What better way to start the New Year than by writing again?
In recent months I have been watching lots of fights on television. There were times I was paying more attention to what the corner men were doing and what they were saying to the fighters than to what the fighters were doing.
I heard: “You are not throwing the left; you are having a hard time catching him; you have to knock him out.” It seems I have been hearing this forever. Only occasionally do I hear trainers tell fighters to “slip to the right and step back, or work your double or triple jab.” Corner men often get too excited and they tell fighters what not to do, or what they are not doing instead of what they should be doing.
It made me think of what Angelo Dundee, Emmanuel Steward, Ray Arcel, Jack Blackburn, Eddie Futch, Gil Clancy and Cus D’Amato would say. Each of these Hall-of-Fame trainers had their workhorses: Dundee had Muhammad Ali and Sugar Ray Leonard; Steward had Thomas Hearns; Arcel had Benny Leonard and Roberto Duran; Blackburn had Joe Louis; Futch had Joe Frazier and Ken Norton; Clancy had Emile Griffith; D’Amato had Floyd Patterson and Mike Tyson. Beyond these great fighters each of those trainers each had other outstanding fighters up their sleeve. What did they do that today’s trainers don’t do?
In the gym a trainer becomes more than just a coach–he becomes a mentor, a friend, someone to trust. A good trainer knows his fighter better than the fighter knows himself. It is up to the trainer to make sure the fighter is doing what is necessary to create muscle memory. That way, on fight night, the fighter doesn’t have to think, he can just go through the motions. Muscle memory builds through repetition. If a fighter is in the gym five days a week shadow boxing and, 100 times in a row, throwing a double jab, left hook, right hand, shot to the body and back to the jab, then a trainer can expect his fighter to do the same thing on fight night.
If a boxer simply does not have the tools to win, or if the fighter runs out of gas runs due to lack of roadwork, there is nothing a trainer can do. What happens in the gym is crucial to success. The balance a trainer needs to find between being in the gym and being under the lights can make or break a fighter.
Trainers of the past knew the tricks of the trade.
During the Ali-Earnie Shavers heavyweight title fight in 1977 at Madison Square Garden, Dundee realized that, for the first time, the official scores were going to be televised to the public after each round. So he hired Baltimore matchmaker Eddie Hrica to be his gopher between rounds, sitting near the corner and running to the dressing room to check the TV monitors and reporting back to Dundee. That way, Dundee knew how much Ali was ahead by and knew how to guide him through the later rounds. It was a 15-rounder and Ali won by decision, though it was close. Scores were by rounds: 9-6 twice for Ali and 9-5-1 for Ali. More than a few people thought Shavers may have won it, but Dundee knew the score all along. No one from Shavers’ corner thought to check the TV monitors.
A trainer has to know what works for his fighter.
Clancy used to remind J Russell Peltz (who always reminds me) that the next-to-last round is sometimes the most important round in a close fight. He reasoned that the other guy was probably going to rest (in the 7th round of an 8-rounder, or in the 9th round of a 10-rounder) to save everything for a strong finish. So he would make sure his guy went all out in the next-to-last round to put that round in the bank and leave the other guy in such bad shape that he wouldn’t have anything left for the last round. Even if the other guy did have something left, Clancy would deal with that in the corner before the 10th round began.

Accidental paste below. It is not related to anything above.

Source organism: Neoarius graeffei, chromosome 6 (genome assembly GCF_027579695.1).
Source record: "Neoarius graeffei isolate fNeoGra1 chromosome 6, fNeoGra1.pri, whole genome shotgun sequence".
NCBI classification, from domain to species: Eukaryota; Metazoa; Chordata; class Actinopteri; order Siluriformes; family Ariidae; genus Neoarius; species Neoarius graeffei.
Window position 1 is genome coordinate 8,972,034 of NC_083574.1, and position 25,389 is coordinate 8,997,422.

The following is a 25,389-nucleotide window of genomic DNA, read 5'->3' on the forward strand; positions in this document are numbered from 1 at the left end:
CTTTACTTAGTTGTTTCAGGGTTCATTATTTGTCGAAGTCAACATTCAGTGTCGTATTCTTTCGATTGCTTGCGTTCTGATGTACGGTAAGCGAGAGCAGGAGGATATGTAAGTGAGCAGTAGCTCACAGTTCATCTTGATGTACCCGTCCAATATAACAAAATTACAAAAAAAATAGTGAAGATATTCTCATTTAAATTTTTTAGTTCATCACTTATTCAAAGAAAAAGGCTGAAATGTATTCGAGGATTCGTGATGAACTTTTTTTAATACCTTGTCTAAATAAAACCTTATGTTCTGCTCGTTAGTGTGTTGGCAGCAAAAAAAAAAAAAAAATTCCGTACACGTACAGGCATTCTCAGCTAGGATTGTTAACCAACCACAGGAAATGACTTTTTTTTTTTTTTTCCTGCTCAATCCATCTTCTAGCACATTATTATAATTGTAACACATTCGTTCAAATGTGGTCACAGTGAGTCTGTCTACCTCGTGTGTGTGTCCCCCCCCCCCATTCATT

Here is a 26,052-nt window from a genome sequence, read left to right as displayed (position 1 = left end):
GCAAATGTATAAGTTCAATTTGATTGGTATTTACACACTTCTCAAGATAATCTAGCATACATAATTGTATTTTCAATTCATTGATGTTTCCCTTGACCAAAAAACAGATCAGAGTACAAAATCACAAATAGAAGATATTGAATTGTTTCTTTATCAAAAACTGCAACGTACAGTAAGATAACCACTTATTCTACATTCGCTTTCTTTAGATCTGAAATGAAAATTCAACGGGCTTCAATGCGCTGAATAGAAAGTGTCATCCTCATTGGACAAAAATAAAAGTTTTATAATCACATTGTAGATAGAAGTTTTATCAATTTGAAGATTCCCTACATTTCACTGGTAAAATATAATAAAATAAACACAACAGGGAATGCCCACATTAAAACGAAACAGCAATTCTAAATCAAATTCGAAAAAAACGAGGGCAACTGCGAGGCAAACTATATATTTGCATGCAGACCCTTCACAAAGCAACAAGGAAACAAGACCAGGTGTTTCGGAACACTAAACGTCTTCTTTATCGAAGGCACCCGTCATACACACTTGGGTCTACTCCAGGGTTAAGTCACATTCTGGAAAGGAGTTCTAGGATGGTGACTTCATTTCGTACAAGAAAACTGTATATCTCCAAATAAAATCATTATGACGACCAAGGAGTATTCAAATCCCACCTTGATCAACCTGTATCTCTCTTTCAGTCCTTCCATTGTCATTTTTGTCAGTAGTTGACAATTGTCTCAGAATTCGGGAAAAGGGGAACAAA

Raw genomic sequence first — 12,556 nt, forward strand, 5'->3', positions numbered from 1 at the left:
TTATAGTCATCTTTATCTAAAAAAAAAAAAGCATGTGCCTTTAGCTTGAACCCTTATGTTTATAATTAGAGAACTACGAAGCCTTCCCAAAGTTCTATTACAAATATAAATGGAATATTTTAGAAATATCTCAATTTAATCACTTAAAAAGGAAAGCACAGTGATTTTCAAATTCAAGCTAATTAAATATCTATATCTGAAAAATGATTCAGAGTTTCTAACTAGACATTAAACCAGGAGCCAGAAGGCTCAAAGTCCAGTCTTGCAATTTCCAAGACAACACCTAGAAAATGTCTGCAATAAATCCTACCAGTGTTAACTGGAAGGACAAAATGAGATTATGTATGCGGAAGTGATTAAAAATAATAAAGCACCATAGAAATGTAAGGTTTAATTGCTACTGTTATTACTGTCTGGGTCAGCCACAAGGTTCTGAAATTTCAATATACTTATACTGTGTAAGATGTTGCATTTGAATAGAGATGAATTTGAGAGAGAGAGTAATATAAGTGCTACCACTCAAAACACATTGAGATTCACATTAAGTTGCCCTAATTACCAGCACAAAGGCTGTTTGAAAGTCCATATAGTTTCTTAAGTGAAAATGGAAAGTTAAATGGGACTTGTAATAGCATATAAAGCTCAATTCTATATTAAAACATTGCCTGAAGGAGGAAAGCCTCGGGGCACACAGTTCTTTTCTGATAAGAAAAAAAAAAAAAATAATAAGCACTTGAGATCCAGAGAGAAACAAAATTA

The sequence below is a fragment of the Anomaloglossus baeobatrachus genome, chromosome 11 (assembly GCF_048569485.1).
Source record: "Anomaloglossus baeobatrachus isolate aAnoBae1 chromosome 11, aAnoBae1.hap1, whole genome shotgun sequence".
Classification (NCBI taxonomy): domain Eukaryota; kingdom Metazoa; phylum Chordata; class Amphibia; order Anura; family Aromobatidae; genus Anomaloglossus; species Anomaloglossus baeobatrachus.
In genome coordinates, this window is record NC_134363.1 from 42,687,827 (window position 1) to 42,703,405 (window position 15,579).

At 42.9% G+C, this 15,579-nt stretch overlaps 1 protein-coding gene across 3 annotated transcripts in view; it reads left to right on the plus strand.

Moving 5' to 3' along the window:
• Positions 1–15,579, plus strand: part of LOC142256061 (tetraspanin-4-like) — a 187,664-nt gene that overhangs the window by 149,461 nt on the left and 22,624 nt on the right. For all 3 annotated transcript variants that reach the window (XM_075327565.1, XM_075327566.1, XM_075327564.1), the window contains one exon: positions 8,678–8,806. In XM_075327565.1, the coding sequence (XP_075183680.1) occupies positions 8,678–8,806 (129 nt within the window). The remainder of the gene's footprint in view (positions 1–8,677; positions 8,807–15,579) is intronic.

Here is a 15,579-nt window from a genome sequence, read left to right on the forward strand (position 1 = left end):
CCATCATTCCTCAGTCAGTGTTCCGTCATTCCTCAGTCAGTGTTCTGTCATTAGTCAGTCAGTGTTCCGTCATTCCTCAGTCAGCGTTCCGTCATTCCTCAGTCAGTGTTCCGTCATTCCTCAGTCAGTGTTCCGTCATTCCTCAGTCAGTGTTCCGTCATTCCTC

Trainers are the captains of the fighter’s team; they give the fighter direction. There should be someone in the corner to monitor the referee if the trainer is busy instructing his fighter. I watched several fights where the “the other guy” is holding too much, throwing elbows, hitting low or on the break. Between rounds, however, no one from the offended corner complains. Someone needs to make the referee aware of what’s going on. The referee cannot see everything, so it is up to the corner to point things out.
A fighter depends on his trainer, not only for guidance but also to look out for him during each fight and help him gain any edge possible. Trainers need to go into a fight with a game plan, and Futch (left) might have been the best planner of them all.
Futch was in Frazier’s corner in 1971 in New York when Joe defeated Ali, the loss of Ali’s career. Futch also was in Norton’s corner in 1973 in San Diego when Ken defeated Ali. Futch’s plan for Norton was to out-jab Ali, who had one of the best jabs in the sport. The mind games must have worked, Norton won by decision.
At the Thrilla in Manila in 1975, Frazier faced Ali for a third time and at the end 14th round of Futch stopped the fight despite Frazier’s protests. Frazier’s right eye was swollen shut and Futch worried that Frazier would lose vision in his right eye as well. Later, when Futch heard that Ali would not have continued either, he still stood by his decision not to let Frazier go on. Futch never expressed any regret over the decision. Futch knew not to be brave with another man’s life; he made the right decision for his fighter’s health.
The author is a Temple University graduate who is now a part of Peltz Boxing. Follow us on twitter @Peltzboxing and @BAMBoxingInc.